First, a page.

Cough peak flow (CPF) is a useful clinical measurement to assess neuromuscular activity and effective coordination, yet it is rarely used in clinical practice outside of the management of patients with neuromuscular disorders. A CPF of above 160 L/min is required for an effective cough and less than 270 L/min is associated with increased secretion retention and risk of infection. Reduced CPF can be due to a number of mechanisms including reduced respiratory muscle strength, lack of co-ordination of glottic closure and opening, airway obstruction and, age and activity related changes. CPF has been shown to be correlated with other measures of pulmonary function in neuromuscular disorders and in predicting extubation failure. Patients with Parkinson’s disease have a reduced CPF even at early stages and dedicated expiratory muscle strength training (EMST) has been shown to be beneficial. Sequential studies in patient with stroke-associated dysphagia reported CPF was correlated with risk of respiratory infection and results of formal swallow assessments. Age-related changes in expiratory muscle strength and lung physiology contribute to increased risk of aspiration and pneumonia. EMST may have a role in healthy adults to improve muscle strength and effective cough, potentially reducing risk of respiratory tract infections even in the absence of disease. CPF has potential to be extremely useful in clinical practice in a wide spectrum of diseases. In particular, studies in patients with frequent exacerbations of COPD and recurrent pneumonia are currently lacking and would be of benefit to explore the relationship between ineffective cough and recurrent infection.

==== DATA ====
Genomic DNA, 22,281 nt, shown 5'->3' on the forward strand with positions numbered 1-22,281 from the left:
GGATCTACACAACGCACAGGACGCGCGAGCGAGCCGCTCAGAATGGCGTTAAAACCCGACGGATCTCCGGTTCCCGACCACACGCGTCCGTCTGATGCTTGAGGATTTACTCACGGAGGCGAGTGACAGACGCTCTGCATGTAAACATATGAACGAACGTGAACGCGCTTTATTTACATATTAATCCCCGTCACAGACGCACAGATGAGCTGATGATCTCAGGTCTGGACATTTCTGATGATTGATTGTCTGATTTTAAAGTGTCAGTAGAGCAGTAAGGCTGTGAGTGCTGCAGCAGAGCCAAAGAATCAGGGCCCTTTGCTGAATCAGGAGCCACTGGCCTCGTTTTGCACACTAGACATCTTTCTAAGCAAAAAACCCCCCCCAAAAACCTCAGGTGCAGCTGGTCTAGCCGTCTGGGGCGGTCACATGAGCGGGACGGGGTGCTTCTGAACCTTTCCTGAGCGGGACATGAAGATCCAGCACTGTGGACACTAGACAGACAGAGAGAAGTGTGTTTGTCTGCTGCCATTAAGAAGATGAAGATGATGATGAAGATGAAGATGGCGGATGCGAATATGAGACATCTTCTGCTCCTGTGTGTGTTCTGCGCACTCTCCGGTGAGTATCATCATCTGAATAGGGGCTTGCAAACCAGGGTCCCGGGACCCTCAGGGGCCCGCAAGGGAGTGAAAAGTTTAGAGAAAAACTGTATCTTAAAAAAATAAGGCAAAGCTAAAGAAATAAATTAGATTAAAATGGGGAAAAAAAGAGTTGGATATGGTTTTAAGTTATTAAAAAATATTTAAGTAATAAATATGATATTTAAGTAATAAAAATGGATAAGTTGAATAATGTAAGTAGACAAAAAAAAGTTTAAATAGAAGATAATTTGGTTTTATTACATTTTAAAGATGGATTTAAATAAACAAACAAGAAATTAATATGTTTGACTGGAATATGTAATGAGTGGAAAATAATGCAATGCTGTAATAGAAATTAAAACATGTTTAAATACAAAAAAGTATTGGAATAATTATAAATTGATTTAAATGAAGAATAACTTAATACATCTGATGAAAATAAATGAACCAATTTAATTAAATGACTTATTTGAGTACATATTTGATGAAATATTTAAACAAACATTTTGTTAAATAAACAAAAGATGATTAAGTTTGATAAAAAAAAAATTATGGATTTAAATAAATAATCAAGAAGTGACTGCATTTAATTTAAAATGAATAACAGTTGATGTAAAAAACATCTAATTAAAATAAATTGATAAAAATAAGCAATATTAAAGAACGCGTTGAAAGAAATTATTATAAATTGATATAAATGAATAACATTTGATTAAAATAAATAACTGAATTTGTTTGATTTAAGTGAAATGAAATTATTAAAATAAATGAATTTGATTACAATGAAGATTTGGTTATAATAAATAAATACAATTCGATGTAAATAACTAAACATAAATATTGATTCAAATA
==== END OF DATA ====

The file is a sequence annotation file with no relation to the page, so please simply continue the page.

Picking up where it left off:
Copyright © 2022. Published by Elsevier Ltd.